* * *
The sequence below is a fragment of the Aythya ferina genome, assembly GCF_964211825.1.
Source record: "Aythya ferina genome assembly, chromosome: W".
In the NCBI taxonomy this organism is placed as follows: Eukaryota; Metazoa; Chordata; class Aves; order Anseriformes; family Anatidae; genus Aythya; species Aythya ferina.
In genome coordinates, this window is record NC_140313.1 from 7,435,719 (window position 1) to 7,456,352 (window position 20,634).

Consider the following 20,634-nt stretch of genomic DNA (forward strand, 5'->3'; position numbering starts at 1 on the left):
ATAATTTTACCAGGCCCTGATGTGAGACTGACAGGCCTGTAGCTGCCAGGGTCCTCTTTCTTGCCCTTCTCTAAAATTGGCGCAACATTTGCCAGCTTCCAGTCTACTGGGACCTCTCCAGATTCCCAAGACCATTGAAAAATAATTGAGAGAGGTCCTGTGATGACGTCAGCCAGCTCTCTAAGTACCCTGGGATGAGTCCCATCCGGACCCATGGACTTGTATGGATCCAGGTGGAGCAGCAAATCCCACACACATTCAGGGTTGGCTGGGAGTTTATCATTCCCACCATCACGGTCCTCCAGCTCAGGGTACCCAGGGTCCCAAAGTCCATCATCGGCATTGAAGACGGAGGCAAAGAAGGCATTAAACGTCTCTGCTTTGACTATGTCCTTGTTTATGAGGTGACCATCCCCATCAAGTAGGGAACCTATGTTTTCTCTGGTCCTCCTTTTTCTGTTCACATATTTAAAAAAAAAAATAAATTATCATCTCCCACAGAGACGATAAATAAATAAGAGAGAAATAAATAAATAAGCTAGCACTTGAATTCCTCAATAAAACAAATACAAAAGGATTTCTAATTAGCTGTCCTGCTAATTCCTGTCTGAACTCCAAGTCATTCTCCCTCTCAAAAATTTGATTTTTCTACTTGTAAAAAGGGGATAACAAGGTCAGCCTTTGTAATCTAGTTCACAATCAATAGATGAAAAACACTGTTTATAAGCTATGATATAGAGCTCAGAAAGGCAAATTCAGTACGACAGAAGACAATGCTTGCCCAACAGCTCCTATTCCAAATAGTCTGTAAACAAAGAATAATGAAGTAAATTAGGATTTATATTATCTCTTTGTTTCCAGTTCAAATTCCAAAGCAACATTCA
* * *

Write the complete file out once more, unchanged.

The sequence below is a fragment of the Aythya ferina genome, assembly GCF_964211825.1.
Source record: "Aythya ferina genome assembly, chromosome: W".
In the NCBI taxonomy this organism is placed as follows: Eukaryota; Metazoa; Chordata; class Aves; order Anseriformes; family Anatidae; genus Aythya; species Aythya ferina.
In genome coordinates, this window is record NC_140313.1 from 7,435,719 (window position 1) to 7,456,352 (window position 20,634).

Consider the following 20,634-nt stretch of genomic DNA (forward strand, 5'->3'; position numbering starts at 1 on the left):
ATAATTTTACCAGGCCCTGATGTGAGACTGACAGGCCTGTAGCTGCCAGGGTCCTCTTTCTTGCCCTTCTCTAAAATTGGCGCAACATTTGCCAGCTTCCAGTCTACTGGGACCTCTCCAGATTCCCAAGACCATTGAAAAATAATTGAGAGAGGTCCTGTGATGACGTCAGCCAGCTCTCTAAGTACCCTGGGATGAGTCCCATCCGGACCCATGGACTTGTATGGATCCAGGTGGAGCAGCAAATCCCACACACATTCAGGGTTGGCTGGGAGTTTATCATTCCCACCATCACGGTCCTCCAGCTCAGGGTACCCAGGGTCCCAAAGTCCATCATCGGCATTGAAGACGGAGGCAAAGAAGGCATTAAACGTCTCTGCTTTGACTATGTCCTTGTTTATGAGGTGACCATCCCCATCAAGTAGGGAACCTATGTTTTCTCTGGTCCTCCTTTTTCTGTTCACATATTTAAAAAAAAAAATAAATTATCATCTCCCACAGAGACGATAAATAAATAAGAGAGAAATAAATAAATAAGCTAGCACTTGAATTCCTCAATAAAACAAATACAAAAGGATTTCTAATTAGCTGTCCTGCTAATTCCTGTCTGAACTCCAAGTCATTCTCCCTCTCAAAAATTTGATTTTTCTACTTGTAAAAAGGGGATAACAAGGTCAGCCTTTGTAATCTAGTTCACAATCAATAGATGAAAAACACTGTTTATAAGCTATGATATAGAGCTCAGAAAGGCAAATTCAGTACGACAGAAGACAATGCTTGCCCAACAGCTCCTATTCCAAATAGTCTGTAAACAAAGAATAATGAAGTAAATTAGGATTTATATTATCTCTTTGTTTCCAGTTCAAATTCCAAAGCAACATTCA